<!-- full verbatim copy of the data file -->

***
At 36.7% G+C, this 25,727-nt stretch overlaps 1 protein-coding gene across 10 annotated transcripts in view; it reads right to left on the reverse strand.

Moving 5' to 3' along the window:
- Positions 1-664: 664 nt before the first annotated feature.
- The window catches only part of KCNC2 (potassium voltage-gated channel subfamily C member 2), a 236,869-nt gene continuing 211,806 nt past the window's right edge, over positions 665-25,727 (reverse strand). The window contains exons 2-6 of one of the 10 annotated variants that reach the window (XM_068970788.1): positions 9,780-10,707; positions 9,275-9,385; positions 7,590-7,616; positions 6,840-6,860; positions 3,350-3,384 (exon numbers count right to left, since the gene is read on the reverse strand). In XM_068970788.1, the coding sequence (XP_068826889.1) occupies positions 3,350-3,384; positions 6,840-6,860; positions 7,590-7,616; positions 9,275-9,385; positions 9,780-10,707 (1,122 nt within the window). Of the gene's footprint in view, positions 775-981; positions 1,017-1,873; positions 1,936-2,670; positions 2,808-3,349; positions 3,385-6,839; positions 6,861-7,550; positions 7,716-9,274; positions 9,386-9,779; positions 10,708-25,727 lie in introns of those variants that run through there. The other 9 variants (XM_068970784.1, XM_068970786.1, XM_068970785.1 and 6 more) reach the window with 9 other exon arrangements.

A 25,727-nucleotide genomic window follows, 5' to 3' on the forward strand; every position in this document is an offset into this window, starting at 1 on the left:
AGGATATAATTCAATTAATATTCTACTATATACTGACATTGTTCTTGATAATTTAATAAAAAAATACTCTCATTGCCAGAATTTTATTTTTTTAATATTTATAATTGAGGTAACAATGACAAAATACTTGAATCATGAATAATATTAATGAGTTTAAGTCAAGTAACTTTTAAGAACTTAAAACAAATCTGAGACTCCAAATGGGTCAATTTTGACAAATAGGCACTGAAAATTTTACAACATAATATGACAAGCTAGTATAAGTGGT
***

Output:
At 36.7% G+C, this 25,727-nt stretch overlaps 1 protein-coding gene across 10 annotated transcripts in view; it reads right to left on the reverse strand.

Moving 5' to 3' along the window:
- Positions 1-664: 664 nt before the first annotated feature.
- The window catches only part of KCNC2 (potassium voltage-gated channel subfamily C member 2), a 236,869-nt gene continuing 211,806 nt past the window's right edge, over positions 665-25,727 (reverse strand). The window contains exons 2-6 of one of the 10 annotated variants that reach the window (XM_068970788.1): positions 9,780-10,707; positions 9,275-9,385; positions 7,590-7,616; positions 6,840-6,860; positions 3,350-3,384 (exon numbers count right to left, since the gene is read on the reverse strand). In XM_068970788.1, the coding sequence (XP_068826889.1) occupies positions 3,350-3,384; positions 6,840-6,860; positions 7,590-7,616; positions 9,275-9,385; positions 9,780-10,707 (1,122 nt within the window). Of the gene's footprint in view, positions 775-981; positions 1,017-1,873; positions 1,936-2,670; positions 2,808-3,349; positions 3,385-6,839; positions 6,861-7,550; positions 7,716-9,274; positions 9,386-9,779; positions 10,708-25,727 lie in introns of those variants that run through there. The other 9 variants (XM_068970784.1, XM_068970786.1, XM_068970785.1 and 6 more) reach the window with 9 other exon arrangements.

A 25,727-nucleotide genomic window follows, 5' to 3' on the forward strand; every position in this document is an offset into this window, starting at 1 on the left:
AGGATATAATTCAATTAATATTCTACTATATACTGACATTGTTCTTGATAATTTAATAAAAAAATACTCTCATTGCCAGAATTTTATTTTTTTAATATTTATAATTGAGGTAACAATGACAAAATACTTGAATCATGAATAATATTAATGAGTTTAAGTCAAGTAACTTTTAAGAACTTAAAACAAATCTGAGACTCCAAATGGGTCAATTTTGACAAATAGGCACTGAAAATTTTACAACATAATATGACAAGCTAGTATAAGTGGT